For author emily m. danforth, the film adaptation of her 2012 novel, The Miseducation of Cameron Post (HarperCollins/Balzer + Bray) is exactly what she wishes she might have seen when she was growing up. “I love the film so much!” she told PW. “It would have meant the world to me as a closeted queer teenager in rural Montana.” The story’s titular protagonist is coming of age as a gay teen in Miles City, Mont., in the 1990s. Following the untimely death of her parents, and after being caught by her boyfriend kissing a girl on prom night, Cameron’s aunt arranges for her to be sent to a gay conversion therapy facility known as “God’s Promise.” The film stars Chloë Grace Moretz as Cameron, with Sasha Lane and Forrest Goodluck playing Cameron’s friends Jane and Adam. Directing the film is Desiree Akhavan, who co-wrote the screenplay with Cecilia Frugiuele.
Danforth, who was in frequent contact with the writers and was consulted on several drafts of the screenplay, praises the way that the adaptation streamlines the book, saying that the screenwriters “so beautifully condensed the storyline without sacrificing its voice and spirit.” The book (at nearly 500 pages) focuses significantly more on Cameron’s life before her arrival at God’s Promise; the film largely takes place at the conversion center. There, Cameron comes face-to-face with individuals who believe that homosexuality is a sickness to be overcome through connection with God.
With an eye toward verisimilitude, the writers consulted with individuals who have been subjected to conversion therapy. In a recent joint interview with danforth and Akhavan on NPR’s Fresh Air, danforth shared that, while she never personally experienced conversion therapy as a teen, the “threat” was very present throughout her upbringing. “Gay conversion therapy loomed large in the landscape of my life as a closeted teenager growing up, much like it does for Cameron,” she said.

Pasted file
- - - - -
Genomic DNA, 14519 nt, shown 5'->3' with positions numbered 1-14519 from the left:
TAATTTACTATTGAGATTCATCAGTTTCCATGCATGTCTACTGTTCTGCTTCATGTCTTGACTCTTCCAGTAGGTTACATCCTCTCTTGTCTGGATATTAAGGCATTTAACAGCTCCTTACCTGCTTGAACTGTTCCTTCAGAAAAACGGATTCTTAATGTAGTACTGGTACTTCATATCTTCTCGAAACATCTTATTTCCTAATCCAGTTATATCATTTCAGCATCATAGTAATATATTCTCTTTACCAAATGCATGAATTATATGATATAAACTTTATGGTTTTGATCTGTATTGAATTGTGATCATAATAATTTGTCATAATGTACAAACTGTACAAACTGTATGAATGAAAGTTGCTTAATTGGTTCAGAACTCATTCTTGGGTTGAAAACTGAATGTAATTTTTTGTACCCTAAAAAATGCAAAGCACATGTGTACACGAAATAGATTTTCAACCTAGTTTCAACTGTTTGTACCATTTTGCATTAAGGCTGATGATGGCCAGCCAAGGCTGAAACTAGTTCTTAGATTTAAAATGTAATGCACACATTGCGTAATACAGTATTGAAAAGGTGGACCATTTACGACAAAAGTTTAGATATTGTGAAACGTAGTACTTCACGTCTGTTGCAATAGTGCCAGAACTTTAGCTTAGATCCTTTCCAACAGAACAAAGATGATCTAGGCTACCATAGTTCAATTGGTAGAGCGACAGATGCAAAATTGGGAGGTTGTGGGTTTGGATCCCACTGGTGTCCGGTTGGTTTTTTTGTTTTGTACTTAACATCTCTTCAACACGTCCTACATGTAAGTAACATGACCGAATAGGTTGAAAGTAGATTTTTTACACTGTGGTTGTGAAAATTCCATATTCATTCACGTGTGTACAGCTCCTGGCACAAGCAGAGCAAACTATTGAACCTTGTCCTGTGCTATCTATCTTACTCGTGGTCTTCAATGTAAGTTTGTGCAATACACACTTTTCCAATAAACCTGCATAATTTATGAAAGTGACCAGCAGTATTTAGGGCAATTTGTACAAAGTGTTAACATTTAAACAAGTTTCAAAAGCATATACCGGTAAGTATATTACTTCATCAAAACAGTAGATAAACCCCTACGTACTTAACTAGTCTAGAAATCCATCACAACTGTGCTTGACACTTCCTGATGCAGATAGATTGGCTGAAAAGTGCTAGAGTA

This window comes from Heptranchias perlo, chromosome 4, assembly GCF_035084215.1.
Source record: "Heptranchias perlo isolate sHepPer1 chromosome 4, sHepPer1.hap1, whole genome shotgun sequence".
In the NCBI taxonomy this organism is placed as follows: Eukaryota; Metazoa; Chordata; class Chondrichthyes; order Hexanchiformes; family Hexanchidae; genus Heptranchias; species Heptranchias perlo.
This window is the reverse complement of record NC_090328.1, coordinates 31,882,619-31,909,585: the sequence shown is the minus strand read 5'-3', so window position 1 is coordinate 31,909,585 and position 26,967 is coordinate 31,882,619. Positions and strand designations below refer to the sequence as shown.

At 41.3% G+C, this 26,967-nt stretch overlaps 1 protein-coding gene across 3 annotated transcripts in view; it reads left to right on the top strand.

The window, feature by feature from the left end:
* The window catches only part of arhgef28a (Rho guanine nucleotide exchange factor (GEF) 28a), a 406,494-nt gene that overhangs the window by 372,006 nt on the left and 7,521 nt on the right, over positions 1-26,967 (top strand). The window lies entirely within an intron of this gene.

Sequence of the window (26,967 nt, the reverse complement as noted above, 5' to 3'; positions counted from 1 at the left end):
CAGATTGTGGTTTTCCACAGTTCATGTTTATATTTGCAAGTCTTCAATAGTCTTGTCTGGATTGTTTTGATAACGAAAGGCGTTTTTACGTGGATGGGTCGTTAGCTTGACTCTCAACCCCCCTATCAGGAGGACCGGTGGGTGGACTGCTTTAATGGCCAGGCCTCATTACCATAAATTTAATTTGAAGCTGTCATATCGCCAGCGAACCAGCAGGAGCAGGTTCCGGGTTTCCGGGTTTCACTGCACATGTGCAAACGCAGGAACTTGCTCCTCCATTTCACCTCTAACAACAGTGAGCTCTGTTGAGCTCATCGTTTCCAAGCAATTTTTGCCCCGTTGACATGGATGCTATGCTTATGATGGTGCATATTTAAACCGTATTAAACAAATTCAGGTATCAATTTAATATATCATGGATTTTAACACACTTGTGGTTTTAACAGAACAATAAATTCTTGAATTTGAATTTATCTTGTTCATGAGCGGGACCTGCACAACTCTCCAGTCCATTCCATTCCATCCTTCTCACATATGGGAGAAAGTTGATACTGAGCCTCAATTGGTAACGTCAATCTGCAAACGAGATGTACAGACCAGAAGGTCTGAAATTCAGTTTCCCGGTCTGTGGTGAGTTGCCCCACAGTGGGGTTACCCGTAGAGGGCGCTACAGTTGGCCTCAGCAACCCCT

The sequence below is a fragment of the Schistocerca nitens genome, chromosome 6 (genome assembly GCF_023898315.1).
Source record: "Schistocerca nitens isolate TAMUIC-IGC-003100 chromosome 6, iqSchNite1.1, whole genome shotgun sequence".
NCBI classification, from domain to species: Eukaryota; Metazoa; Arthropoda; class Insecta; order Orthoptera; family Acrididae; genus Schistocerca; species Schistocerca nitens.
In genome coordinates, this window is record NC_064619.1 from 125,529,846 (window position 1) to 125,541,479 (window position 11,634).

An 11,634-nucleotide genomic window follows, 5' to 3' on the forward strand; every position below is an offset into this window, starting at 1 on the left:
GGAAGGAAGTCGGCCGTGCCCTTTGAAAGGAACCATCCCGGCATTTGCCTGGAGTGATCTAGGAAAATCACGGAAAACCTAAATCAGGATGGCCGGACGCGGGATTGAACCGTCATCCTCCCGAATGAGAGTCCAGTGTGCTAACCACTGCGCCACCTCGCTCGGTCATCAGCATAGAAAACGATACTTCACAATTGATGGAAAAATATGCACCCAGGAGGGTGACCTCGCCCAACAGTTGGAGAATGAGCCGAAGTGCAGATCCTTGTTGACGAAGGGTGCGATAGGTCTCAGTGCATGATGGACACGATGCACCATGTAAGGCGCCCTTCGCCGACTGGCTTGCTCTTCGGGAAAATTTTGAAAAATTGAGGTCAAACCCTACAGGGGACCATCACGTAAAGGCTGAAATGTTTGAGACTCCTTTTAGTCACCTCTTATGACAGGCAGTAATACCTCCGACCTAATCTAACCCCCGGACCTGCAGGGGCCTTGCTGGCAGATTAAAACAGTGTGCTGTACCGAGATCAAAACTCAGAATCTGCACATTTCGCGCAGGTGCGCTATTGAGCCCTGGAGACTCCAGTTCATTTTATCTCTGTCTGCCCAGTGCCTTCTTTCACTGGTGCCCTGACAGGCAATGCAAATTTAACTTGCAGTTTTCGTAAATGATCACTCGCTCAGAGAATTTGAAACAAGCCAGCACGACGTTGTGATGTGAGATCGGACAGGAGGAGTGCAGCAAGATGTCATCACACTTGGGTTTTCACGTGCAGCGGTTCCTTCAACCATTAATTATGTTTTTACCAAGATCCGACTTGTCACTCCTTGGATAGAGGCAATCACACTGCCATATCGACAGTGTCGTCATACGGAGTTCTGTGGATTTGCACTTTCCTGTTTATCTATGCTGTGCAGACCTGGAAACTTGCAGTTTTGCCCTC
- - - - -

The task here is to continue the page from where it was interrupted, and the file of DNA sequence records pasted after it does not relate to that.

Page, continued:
Akhavan spoke to Fresh Air about how her interest in adapting and directing danforth’s story arose from the desire to not only address the damage inflicted upon teens by conversion therapy, but to explore a more overarching “prescribed rule book for behavior” that impacts choices about gender, sexuality, and identity as a whole. Her affection for the book was also an intimidating factor: “I was terrified to make The Miseducation of Cameron Post,” she said. She added that she felt the book was “so masterfully done in tone. With the balance of humor and genre, it felt bigger than me. I really [didn’t] want to mess that up.”
From danforth’s perspective, the film (and Akhavan) succeeds: “I think [the film] nails the comedic and (predominately) hopeful tone of the book, which is no small task given the era and the conversion therapy subject matter.”
During the early stages of the film’s development, Akhavan and danforth visited Montana together. They had hoped to set and film the movie there, but budgetary concerns prevented that from happening; instead, the film is set in upstate New York. Danforth visited the set on two occasions and even appears in the rock concert scene with her wife. “I’m so happy that this film made by queer people is giving attention to this shamefully timely subject,” she said. “I feel very lucky and honored that such a funny and warm and honest queer film was made of my novel. And if you want more of Cam’s backstory you can have that, too—if you read the book!”